This study examined HIV injection- and sex-related risk behaviors among Puerto Rican drug injectors by gender, separately for those who were aware of being HIV positive and those who believed they were seronegative or were unaware of their serostatus. The participants (N = 873: 561 in New York; 312 in Puerto Rico) were recruited from January 1998 to July 1999 in the two sites by street outreach workers. Of the participants, 81% were males and 19% self-reported that they were previously told that they had been infected with HIV. Significant gender differences existed in injection and sexual risk behaviors in bivariate analyses. The factors related to HIV risk behaviors between males and females differed after controlling for the impacts of other variables in multivariate analyses. Self-efficacy for risk behaviors was significantly related to all of the HIV risk behaviors. Components of HIV prevention programs should include enhancing self-efficacy for reducing risk behaviors.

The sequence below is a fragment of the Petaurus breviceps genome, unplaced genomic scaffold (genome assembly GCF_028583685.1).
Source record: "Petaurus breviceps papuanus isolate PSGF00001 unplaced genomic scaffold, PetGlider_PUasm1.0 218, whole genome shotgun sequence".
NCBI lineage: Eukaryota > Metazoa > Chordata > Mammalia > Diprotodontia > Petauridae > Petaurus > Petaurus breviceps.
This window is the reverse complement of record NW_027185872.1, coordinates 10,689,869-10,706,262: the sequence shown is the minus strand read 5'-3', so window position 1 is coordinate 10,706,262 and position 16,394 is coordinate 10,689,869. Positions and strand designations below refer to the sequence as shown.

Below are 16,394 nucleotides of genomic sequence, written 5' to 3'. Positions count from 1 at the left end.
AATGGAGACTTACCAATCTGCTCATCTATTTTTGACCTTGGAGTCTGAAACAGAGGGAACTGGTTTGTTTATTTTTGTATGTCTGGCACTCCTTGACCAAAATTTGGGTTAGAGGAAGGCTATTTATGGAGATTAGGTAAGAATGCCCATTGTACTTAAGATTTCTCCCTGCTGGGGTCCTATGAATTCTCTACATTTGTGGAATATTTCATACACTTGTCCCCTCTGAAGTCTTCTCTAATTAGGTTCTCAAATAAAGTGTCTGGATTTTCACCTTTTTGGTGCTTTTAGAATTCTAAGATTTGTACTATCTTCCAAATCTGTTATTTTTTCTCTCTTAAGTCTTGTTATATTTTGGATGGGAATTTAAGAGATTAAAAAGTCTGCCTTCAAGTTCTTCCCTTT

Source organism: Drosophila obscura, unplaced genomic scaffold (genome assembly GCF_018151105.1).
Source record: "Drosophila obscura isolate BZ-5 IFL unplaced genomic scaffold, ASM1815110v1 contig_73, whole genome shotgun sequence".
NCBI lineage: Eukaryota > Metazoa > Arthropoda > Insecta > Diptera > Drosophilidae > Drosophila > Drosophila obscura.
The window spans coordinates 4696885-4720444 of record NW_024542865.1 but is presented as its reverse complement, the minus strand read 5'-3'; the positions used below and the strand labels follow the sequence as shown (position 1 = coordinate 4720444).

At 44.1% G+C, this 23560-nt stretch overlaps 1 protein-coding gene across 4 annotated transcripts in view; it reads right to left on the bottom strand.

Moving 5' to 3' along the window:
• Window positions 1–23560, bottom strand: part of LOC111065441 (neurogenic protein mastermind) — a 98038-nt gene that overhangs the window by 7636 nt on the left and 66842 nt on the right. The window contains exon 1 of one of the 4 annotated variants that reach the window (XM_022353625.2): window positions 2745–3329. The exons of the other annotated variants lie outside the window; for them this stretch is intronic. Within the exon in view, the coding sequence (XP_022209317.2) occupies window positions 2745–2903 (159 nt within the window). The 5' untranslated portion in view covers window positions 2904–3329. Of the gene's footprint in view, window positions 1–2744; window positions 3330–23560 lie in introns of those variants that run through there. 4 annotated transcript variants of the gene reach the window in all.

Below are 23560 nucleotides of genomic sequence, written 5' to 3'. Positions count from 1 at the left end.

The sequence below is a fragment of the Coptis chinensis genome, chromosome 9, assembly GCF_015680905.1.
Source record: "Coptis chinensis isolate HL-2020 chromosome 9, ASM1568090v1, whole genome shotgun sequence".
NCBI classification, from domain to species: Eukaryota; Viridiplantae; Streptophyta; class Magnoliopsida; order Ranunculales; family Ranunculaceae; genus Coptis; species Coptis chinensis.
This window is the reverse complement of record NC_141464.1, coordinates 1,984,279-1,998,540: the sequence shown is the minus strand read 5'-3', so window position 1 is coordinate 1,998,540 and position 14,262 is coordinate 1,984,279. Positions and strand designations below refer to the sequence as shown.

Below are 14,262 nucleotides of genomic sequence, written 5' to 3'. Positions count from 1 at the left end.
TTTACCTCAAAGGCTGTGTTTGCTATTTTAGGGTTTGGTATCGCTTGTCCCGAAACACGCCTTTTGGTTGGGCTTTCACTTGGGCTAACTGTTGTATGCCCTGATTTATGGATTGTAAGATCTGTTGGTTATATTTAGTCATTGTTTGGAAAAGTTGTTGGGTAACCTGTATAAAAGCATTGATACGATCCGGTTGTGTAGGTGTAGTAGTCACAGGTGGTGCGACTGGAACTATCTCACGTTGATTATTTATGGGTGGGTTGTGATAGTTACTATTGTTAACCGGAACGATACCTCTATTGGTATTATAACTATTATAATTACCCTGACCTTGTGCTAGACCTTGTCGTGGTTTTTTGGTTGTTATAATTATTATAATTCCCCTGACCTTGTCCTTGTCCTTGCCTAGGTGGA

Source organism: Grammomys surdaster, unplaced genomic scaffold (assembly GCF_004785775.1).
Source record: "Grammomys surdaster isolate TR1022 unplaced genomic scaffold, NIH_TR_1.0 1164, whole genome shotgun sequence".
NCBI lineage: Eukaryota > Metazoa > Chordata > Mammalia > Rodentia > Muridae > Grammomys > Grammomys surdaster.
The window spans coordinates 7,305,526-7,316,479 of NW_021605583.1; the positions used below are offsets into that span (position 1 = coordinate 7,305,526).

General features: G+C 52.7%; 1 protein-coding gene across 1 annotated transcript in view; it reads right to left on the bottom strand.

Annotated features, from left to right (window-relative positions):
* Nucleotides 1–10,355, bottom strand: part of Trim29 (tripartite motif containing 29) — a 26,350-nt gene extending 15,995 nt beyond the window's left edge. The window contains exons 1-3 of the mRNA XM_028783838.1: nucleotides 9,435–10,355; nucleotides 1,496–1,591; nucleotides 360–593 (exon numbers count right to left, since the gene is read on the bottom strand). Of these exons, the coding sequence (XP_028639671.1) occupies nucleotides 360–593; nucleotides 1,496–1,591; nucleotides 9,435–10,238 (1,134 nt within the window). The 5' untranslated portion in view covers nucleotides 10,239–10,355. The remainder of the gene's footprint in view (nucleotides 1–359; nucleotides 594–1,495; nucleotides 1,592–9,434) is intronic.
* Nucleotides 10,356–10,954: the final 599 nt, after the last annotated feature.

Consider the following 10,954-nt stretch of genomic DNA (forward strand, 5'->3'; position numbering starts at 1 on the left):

Gender differences in HIV risk behaviors among Puerto Rican drug injectors by awareness of HIV seropositive status